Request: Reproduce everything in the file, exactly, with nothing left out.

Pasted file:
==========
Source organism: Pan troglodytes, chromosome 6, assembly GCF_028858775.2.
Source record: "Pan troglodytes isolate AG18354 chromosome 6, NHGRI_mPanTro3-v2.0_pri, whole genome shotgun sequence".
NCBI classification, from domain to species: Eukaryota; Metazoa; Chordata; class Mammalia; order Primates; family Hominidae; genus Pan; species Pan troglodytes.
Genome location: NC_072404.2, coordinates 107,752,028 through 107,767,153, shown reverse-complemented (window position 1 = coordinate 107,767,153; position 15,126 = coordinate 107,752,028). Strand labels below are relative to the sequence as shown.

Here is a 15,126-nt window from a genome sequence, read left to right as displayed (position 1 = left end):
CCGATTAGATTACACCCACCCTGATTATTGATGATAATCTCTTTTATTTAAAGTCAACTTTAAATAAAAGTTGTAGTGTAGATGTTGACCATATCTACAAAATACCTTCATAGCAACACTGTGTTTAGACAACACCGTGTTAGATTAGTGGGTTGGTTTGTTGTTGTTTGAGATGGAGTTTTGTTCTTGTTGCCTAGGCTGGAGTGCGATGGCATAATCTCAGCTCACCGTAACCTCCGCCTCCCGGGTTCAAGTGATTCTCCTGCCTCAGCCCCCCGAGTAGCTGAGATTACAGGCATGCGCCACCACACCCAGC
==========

Source organism: Pan troglodytes, chromosome 6, assembly GCF_028858775.2.
Source record: "Pan troglodytes isolate AG18354 chromosome 6, NHGRI_mPanTro3-v2.0_pri, whole genome shotgun sequence".
NCBI classification, from domain to species: Eukaryota; Metazoa; Chordata; class Mammalia; order Primates; family Hominidae; genus Pan; species Pan troglodytes.
Genome location: NC_072404.2, coordinates 107,752,028 through 107,767,153, shown reverse-complemented (window position 1 = coordinate 107,767,153; position 15,126 = coordinate 107,752,028). Strand labels below are relative to the sequence as shown.

Here is a 15,126-nt window from a genome sequence, read left to right as displayed (position 1 = left end):
CCGATTAGATTACACCCACCCTGATTATTGATGATAATCTCTTTTATTTAAAGTCAACTTTAAATAAAAGTTGTAGTGTAGATGTTGACCATATCTACAAAATACCTTCATAGCAACACTGTGTTTAGACAACACCGTGTTAGATTAGTGGGTTGGTTTGTTGTTGTTTGAGATGGAGTTTTGTTCTTGTTGCCTAGGCTGGAGTGCGATGGCATAATCTCAGCTCACCGTAACCTCCGCCTCCCGGGTTCAAGTGATTCTCCTGCCTCAGCCCCCCGAGTAGCTGAGATTACAGGCATGCGCCACCACACCCAGC